Overall, global winters are expected to be warmer than in the past. It’s useful to keep in mind that higher probability of warmth doesn’t eliminate the probability of freak winter cold snaps, or of snow falling in Chicago the way I remember.
Climate scientists have made some advances in the last few years studying the relationship between extreme weather events and the influence of manmade warming. Earlier this year the Intergovernmental Panel on Climate Change published a Special Report on Managing the Risks of Extreme Events and Disasters, the first major review of science at the intersection of how natural variability and human influence lead “to changes in the frequency, intensity, spatial extent, duration, and timing of extreme weather and climate events, and can result in unprecedented extreme weather and climate events.”
Peer-reviewed studies have analyzed the human contribution to previous heat waves, including Europe in 2003 and Russia in 2010. On July 10, two days after the “This Week” broadcast, scientists from the U.S. National Oceanic and Atmospheric Administration and the U.K. Met Office Hadley Centre published a report titled Explaining Extreme Events of 2011 From a Climate Perspective, about the state of research into attributing weather events to human and natural influences. Among the findings in their 28-page report, researchers found that extreme temperature events in Texas, such as last year’s heat wave, are “distinctly more probable than they were 40-50 years ago.”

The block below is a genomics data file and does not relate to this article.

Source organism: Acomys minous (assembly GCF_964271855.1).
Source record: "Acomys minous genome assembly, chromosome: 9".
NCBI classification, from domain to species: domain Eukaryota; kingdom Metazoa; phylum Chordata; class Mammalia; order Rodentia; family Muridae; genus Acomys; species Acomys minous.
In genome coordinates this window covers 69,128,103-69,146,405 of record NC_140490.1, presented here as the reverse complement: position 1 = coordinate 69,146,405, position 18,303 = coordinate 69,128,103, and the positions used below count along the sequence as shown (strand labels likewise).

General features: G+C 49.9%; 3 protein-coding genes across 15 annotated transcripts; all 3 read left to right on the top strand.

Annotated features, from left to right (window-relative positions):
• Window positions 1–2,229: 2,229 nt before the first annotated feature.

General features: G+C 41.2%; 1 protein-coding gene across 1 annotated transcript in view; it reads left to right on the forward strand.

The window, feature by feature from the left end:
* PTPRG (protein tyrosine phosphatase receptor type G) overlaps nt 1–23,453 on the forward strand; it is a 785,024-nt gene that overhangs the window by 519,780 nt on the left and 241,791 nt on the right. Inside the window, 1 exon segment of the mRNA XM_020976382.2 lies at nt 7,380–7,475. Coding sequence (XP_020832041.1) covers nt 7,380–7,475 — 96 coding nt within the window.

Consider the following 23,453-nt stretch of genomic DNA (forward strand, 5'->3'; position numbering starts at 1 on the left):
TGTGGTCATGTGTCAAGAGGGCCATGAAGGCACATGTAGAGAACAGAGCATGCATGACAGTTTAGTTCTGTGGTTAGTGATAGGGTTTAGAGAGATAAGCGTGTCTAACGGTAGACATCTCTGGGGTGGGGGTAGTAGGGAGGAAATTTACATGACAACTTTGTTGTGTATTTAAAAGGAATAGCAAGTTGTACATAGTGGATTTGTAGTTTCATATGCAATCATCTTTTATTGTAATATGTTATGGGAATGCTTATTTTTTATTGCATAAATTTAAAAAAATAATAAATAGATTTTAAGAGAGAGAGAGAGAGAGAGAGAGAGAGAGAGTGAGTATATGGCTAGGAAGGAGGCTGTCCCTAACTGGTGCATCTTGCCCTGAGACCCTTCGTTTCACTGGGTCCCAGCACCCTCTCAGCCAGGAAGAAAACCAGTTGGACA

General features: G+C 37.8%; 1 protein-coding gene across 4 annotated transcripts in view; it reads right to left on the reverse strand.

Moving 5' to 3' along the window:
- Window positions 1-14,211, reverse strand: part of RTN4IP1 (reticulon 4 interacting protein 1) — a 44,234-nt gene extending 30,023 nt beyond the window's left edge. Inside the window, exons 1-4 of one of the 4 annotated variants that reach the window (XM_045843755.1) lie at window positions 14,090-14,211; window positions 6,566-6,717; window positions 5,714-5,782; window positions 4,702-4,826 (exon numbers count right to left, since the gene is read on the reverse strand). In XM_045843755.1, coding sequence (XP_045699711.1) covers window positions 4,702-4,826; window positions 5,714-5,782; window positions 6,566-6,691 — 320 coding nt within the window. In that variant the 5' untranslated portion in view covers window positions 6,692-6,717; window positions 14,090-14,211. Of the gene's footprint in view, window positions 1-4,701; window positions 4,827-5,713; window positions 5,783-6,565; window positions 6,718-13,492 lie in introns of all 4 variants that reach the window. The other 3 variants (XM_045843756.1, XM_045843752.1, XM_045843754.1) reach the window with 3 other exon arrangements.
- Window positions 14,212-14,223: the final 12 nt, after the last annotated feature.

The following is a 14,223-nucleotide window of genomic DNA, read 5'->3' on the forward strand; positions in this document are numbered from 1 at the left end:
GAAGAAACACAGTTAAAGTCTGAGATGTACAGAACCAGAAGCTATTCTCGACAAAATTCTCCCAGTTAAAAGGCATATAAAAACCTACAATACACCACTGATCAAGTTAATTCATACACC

Natural patterns and variability haven’t gone anywhere. These days, there’s an additional pair of hands on the steering wheel, too.
U.S. policymakers are stuck in a conversational rut that many companies have climbed out of. To pick just one example among hundreds of corporate efforts, Walt Disney Co., which owns ABC News, publishes a Citizenship report. The company decided to try to “achieve zero net direct greenhouse gas emissions” saying that “Current scientific conclusions indicate that reductions in greenhouse gas emissions are required to avert accelerated climate change.”
It's critical to draw a line between what scientists know about climate change and what we should do about it. George Will's opinions about the latter are welcome in the public policy debate we should be having.
When the topic comes up again, maybe someone can challenge Will, a well-known baseball expert, with an analogy made by the National Center for Atmospheric Research. If you apply to baseball the rigor that naysayers apply to climate change, you might conclude that steroids don’t exist; guys who are built like horses just hit the ball farther.
Get over it.